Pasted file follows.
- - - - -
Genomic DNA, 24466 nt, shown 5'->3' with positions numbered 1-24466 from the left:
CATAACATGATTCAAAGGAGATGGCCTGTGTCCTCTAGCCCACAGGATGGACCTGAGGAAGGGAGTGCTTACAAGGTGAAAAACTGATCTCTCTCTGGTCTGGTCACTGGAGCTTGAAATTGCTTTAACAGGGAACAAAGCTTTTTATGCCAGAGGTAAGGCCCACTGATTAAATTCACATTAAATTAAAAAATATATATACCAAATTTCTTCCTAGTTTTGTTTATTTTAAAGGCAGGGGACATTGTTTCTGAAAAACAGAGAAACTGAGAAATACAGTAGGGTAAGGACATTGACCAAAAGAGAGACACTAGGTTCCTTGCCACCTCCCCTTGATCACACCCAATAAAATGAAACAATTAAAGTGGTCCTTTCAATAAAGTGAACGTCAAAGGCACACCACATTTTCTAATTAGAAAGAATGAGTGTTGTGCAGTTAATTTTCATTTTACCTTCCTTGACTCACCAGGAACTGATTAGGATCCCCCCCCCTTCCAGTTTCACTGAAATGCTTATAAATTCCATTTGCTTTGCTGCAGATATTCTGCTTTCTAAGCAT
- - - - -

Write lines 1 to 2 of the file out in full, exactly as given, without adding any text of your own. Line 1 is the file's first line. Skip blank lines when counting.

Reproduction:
Genomic DNA, 24466 nt, shown 5'->3' with positions numbered 1-24466 from the left:
CATAACATGATTCAAAGGAGATGGCCTGTGTCCTCTAGCCCACAGGATGGACCTGAGGAAGGGAGTGCTTACAAGGTGAAAAACTGATCTCTCTCTGGTCTGGTCACTGGAGCTTGAAATTGCTTTAACAGGGAACAAAGCTTTTTATGCCAGAGGTAAGGCCCACTGATTAAATTCACATTAAATTAAAAAATATATATACCAAATTTCTTCCTAGTTTTGTTTATTTTAAAGGCAGGGGACATTGTTTCTGAAAAACAGAGAAACTGAGAAATACAGTAGGGTAAGGACATTGACCAAAAGAGAGACACTAGGTTCCTTGCCACCTCCCCTTGATCACACCCAATAAAATGAAACAATTAAAGTGGTCCTTTCAATAAAGTGAACGTCAAAGGCACACCACATTTTCTAATTAGAAAGAATGAGTGTTGTGCAGTTAATTTTCATTTTACCTTCCTTGACTCACCAGGAACTGATTAGGATCCCCCCCCCTTCCAGTTTCACTGAAATGCTTATAAATTCCATTTGCTTTGCTGCAGATATTCTGCTTTCTAAGCAT